Boutique hotels, like rock stars, need a way to stand out from the crowd. The Vendue, in Charleston, makes art its sine qua non, showcasing some 300 contemporary pieces in its public rooms and hallways.
Boutique hotels, like rock stars, need a way to stand out from the crowd. The Vendue, in Charleston, makes art its sine qua non, showcasing some 300 contemporary pieces in its public rooms and hallways. The property, located in the city’s historic French Quarter, consists of 84 rooms in two buildings that originally served as warehouses in the 18th and 19th centuries.
The lobby’s mix of high ceilings, white marble floors, black wrought iron gates (to separate the restaurant from the hotel’s entry) and colorful canvases create a fun and friendly backbeat to our Charleston exploration.
Matt Story’s “Double Jump,” with its turquoise water and white layered spray, hangs above the registration desk when we arrive, pulling us into the lobby. The colors and the movement capture the exuberance of cannonballing into a pool, reminding us of the rhythms of our childhood beach days. Story’s piece is part of “Fluent,” the 30 artist show occupying the Vendue’s main floors. The Vendue mounts two to three shows yearly.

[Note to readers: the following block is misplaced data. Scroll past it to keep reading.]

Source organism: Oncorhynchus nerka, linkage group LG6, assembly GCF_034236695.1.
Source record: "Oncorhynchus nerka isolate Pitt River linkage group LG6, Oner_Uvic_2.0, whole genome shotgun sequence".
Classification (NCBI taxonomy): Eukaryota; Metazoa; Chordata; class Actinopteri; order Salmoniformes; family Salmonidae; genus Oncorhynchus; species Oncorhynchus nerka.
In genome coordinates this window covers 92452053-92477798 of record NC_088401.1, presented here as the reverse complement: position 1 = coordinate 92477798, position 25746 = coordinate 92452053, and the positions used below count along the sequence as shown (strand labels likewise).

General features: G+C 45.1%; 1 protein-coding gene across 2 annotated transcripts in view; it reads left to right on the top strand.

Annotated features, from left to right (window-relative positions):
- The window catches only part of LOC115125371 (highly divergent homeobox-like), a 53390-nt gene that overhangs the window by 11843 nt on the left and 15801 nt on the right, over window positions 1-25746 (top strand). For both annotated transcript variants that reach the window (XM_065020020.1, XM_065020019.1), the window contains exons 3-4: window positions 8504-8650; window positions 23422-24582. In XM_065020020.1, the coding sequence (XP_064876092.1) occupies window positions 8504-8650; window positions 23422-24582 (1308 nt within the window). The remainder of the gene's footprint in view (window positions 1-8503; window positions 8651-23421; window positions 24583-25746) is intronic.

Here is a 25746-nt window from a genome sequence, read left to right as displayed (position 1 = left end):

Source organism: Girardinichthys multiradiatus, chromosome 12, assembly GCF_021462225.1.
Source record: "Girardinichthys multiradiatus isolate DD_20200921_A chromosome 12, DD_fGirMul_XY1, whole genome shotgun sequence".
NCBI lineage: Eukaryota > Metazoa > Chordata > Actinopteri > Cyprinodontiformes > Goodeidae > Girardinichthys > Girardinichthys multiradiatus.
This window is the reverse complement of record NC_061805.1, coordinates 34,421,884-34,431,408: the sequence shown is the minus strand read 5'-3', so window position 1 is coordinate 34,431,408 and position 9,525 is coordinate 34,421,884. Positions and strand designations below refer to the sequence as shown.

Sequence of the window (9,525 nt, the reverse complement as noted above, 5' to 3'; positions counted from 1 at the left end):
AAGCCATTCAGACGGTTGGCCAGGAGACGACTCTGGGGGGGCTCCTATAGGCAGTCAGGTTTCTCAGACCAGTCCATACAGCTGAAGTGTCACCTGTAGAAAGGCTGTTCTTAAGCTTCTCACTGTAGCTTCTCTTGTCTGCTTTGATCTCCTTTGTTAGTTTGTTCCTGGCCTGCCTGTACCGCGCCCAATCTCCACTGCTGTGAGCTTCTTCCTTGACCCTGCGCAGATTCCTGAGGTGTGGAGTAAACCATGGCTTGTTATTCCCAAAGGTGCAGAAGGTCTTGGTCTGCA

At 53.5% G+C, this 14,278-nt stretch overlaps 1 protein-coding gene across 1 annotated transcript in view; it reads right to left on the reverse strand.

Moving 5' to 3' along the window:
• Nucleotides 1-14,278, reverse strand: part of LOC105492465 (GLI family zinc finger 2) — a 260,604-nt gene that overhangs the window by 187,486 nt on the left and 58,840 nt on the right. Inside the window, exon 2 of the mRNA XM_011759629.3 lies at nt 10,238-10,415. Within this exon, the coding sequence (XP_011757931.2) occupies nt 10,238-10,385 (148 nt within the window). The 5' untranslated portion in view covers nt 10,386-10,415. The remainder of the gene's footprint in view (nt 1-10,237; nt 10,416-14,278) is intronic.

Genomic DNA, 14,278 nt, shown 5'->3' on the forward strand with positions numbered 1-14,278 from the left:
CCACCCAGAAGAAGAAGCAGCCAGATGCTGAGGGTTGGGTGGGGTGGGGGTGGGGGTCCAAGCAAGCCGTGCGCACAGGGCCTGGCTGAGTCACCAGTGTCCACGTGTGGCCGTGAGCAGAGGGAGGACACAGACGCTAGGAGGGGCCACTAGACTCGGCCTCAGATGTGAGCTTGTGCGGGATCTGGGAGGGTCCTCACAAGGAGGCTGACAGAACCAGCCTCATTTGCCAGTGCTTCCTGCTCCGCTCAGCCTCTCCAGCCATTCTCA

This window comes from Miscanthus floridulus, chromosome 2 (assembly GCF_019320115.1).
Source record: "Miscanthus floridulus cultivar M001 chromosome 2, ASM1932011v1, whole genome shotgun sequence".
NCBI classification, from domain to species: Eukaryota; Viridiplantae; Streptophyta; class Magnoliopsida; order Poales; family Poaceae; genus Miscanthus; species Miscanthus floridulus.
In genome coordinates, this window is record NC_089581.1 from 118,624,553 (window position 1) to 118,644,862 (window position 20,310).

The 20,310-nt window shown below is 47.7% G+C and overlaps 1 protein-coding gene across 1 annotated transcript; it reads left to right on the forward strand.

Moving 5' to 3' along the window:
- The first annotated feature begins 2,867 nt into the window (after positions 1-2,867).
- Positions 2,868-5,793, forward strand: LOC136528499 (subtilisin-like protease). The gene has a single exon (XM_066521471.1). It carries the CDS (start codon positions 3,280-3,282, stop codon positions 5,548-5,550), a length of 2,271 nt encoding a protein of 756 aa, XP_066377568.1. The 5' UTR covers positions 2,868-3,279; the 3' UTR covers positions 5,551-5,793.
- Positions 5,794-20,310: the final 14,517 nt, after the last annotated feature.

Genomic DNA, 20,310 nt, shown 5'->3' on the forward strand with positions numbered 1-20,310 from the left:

Across the street we browse artist Fred Jamar’s studio. Born in Belgium, Jamar, who now lives in Charleston, infuses the street scenes of his adopted city with chords of electric energy created by vivid colors and intensified, sometimes whimsical shapes. We can almost hear his canvasses.
We spot several of Jamar’s works in the hallway en route to our room, a soothing oasis with exposed weathered bricks, an antique bed and bureau and sepia-toned prints of historic Charleston and its leaders on the wall. Other rooms are more modern. Alas, our room lacks a mini-fridge, handy for cold drinks on a hot summer day and an in-room coffee maker. We force ourselves out of the comfortable bed for coffee and muffins at The Press, the Vendue’s coffee shop and bakery.
At the Drawing Room, Chef Jon Cropf serves up tasty contemporary southern fare that mixes Lowcountry and coastal notes. Good choices, and there are many, include prawns and grits, local snapper and the Moroccan couscous. Before dinner, we drink in the 360-degree view of Charleston’s harbor from The Rooftop, winner of Best Roof top Bar in Charleston since 2007.
The Vendue puts on quite a show. It’s no wonder that the hotel ranks number four on Travel & Leisure’s 2015 list of the best small city hotels (those with fewer than 100 rooms) in the continental US. thevendue.com.
For a closer look at The Vendue's art, watch this video with the hotel's resident docent: